The Thursday night series, entitled “Fight Night Club,” will air live on the Versus cable network and streamed live on and Yahoo! Sports beginning on June 11. The shows will reach an audience far beyond the greater L.A. area, but Schaefer maintains that the ticket buyers are the chief concern of the promoters.

“The main goal of this monthly show is to build up a fan base for local fighters,” said Schaefer. “Although we’re proud to have Versus involved, it’s not driven by television at all. The local audience comes first.

“We’re not going to have 10- or 12-round fights in the main event like most televised boxing cards. We’re going with young fighters in four- and six-round bouts. The main event might be eight rounds. We want fast-paced bouts that attract the attention of a younger audience, and we want them to watch the fights in a hip, nightclub, party atmosphere that they’ll want to experience again.”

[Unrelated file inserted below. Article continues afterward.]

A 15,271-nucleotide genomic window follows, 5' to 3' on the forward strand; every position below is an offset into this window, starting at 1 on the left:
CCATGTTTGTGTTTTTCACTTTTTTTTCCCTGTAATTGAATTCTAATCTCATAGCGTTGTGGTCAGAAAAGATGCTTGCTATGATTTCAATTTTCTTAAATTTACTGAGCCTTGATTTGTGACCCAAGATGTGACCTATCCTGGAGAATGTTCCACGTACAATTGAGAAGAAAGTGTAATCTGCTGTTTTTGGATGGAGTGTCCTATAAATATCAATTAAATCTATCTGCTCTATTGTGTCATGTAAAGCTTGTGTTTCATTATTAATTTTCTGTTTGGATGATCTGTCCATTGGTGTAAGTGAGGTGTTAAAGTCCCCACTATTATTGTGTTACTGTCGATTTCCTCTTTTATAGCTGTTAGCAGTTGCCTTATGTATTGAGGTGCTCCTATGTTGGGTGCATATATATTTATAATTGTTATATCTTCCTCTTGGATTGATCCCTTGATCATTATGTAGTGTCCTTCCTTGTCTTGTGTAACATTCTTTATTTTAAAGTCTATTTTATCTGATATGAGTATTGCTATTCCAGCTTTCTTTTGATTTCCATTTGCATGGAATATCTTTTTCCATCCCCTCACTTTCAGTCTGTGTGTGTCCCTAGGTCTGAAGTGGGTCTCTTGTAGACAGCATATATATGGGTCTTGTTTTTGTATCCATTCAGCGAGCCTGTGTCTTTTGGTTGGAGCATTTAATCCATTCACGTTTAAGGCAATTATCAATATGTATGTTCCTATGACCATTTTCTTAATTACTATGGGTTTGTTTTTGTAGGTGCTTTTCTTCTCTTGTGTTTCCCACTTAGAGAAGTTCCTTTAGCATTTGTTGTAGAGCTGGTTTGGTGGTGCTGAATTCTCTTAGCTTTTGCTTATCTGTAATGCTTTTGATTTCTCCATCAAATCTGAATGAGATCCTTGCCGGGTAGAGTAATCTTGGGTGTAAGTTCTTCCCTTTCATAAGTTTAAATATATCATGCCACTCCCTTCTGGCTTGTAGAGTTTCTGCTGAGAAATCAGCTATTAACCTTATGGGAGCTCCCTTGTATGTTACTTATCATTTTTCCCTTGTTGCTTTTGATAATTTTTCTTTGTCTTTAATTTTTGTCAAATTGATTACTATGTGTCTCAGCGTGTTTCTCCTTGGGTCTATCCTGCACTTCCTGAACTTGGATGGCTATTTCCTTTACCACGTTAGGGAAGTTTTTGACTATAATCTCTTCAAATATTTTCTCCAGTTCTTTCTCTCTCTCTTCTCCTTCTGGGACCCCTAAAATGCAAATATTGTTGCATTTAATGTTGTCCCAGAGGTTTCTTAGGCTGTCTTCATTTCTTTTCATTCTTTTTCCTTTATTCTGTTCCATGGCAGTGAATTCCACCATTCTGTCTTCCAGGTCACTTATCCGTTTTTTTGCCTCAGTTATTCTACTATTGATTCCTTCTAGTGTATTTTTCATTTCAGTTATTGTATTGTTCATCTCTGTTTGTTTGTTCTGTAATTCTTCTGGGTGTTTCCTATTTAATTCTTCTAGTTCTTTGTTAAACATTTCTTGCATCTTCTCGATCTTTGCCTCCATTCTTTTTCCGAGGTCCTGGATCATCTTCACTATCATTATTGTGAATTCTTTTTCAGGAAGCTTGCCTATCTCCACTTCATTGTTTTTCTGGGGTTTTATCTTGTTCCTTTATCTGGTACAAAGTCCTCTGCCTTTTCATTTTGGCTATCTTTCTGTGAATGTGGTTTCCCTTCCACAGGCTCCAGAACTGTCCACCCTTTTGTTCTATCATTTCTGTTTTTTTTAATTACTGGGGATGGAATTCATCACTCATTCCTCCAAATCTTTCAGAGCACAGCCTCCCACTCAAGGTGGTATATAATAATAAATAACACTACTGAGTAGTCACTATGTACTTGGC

It’s a noble goal, and a realistic one.

There is no shortage of talented boxers in Southern California. The gyms of the greater Los Angeles area are home to some of the sport’s top prospects.

And there’s plenty of fight fans around. The crowds that have packed Staples Center for major cards in recent years — most notably the record attendance for the Antonio Margarito-Shane Mosley fight in January — suggests that.

What has been missing for most of this decade is a place for local fans to watch L.A.-based up and comers fight on a regular basis.

Most of the young prospects who live and train in the L.A. area fight infrequently — usually out of town on casino undercards — and many are without local fan support apart from their families, gym mates and close friends.

That wasn’t always the case.

Hungry young fighters used to fight every month and they did so in front of local fans in venues that weren’t far from where they lived and trained.

Almost half (19) of the 40 bouts former lightweight contender Rafael Ruelas engaged in before challenging for the IBF title took place at the Country Club in Reseda, Calif., which was near the Van Nuys gym where he trained.